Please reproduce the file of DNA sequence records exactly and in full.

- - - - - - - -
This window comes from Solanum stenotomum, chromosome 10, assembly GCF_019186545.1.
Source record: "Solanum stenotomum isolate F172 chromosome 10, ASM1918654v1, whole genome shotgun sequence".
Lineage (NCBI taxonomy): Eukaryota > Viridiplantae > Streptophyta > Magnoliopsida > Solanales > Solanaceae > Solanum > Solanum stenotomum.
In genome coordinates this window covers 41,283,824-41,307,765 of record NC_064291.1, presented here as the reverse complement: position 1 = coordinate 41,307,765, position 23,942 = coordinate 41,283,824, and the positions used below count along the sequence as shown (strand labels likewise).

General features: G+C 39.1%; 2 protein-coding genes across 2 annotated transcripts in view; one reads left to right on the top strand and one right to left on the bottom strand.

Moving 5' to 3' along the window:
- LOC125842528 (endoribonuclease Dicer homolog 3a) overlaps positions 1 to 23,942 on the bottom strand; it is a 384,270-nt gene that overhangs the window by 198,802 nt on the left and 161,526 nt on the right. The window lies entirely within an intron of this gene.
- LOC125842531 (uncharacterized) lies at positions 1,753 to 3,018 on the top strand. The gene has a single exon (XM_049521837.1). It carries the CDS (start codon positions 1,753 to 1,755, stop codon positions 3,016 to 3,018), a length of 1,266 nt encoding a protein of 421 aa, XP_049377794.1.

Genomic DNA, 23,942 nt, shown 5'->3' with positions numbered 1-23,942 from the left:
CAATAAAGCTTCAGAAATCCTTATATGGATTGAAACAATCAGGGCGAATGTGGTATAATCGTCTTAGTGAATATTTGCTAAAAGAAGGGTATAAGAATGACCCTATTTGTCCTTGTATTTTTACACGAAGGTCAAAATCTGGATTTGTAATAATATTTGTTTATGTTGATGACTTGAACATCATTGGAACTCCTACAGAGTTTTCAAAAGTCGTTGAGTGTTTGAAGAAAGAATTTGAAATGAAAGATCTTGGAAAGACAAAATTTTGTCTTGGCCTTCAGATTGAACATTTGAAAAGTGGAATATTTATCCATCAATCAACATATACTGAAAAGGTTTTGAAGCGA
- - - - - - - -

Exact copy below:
This window comes from Solanum stenotomum, chromosome 10, assembly GCF_019186545.1.
Source record: "Solanum stenotomum isolate F172 chromosome 10, ASM1918654v1, whole genome shotgun sequence".
Lineage (NCBI taxonomy): Eukaryota > Viridiplantae > Streptophyta > Magnoliopsida > Solanales > Solanaceae > Solanum > Solanum stenotomum.
In genome coordinates this window covers 41,283,824-41,307,765 of record NC_064291.1, presented here as the reverse complement: position 1 = coordinate 41,307,765, position 23,942 = coordinate 41,283,824, and the positions used below count along the sequence as shown (strand labels likewise).

General features: G+C 39.1%; 2 protein-coding genes across 2 annotated transcripts in view; one reads left to right on the top strand and one right to left on the bottom strand.

Moving 5' to 3' along the window:
- LOC125842528 (endoribonuclease Dicer homolog 3a) overlaps positions 1 to 23,942 on the bottom strand; it is a 384,270-nt gene that overhangs the window by 198,802 nt on the left and 161,526 nt on the right. The window lies entirely within an intron of this gene.
- LOC125842531 (uncharacterized) lies at positions 1,753 to 3,018 on the top strand. The gene has a single exon (XM_049521837.1). It carries the CDS (start codon positions 1,753 to 1,755, stop codon positions 3,016 to 3,018), a length of 1,266 nt encoding a protein of 421 aa, XP_049377794.1.

Genomic DNA, 23,942 nt, shown 5'->3' with positions numbered 1-23,942 from the left:
CAATAAAGCTTCAGAAATCCTTATATGGATTGAAACAATCAGGGCGAATGTGGTATAATCGTCTTAGTGAATATTTGCTAAAAGAAGGGTATAAGAATGACCCTATTTGTCCTTGTATTTTTACACGAAGGTCAAAATCTGGATTTGTAATAATATTTGTTTATGTTGATGACTTGAACATCATTGGAACTCCTACAGAGTTTTCAAAAGTCGTTGAGTGTTTGAAGAAAGAATTTGAAATGAAAGATCTTGGAAAGACAAAATTTTGTCTTGGCCTTCAGATTGAACATTTGAAAAGTGGAATATTTATCCATCAATCAACATATACTGAAAAGGTTTTGAAGCGA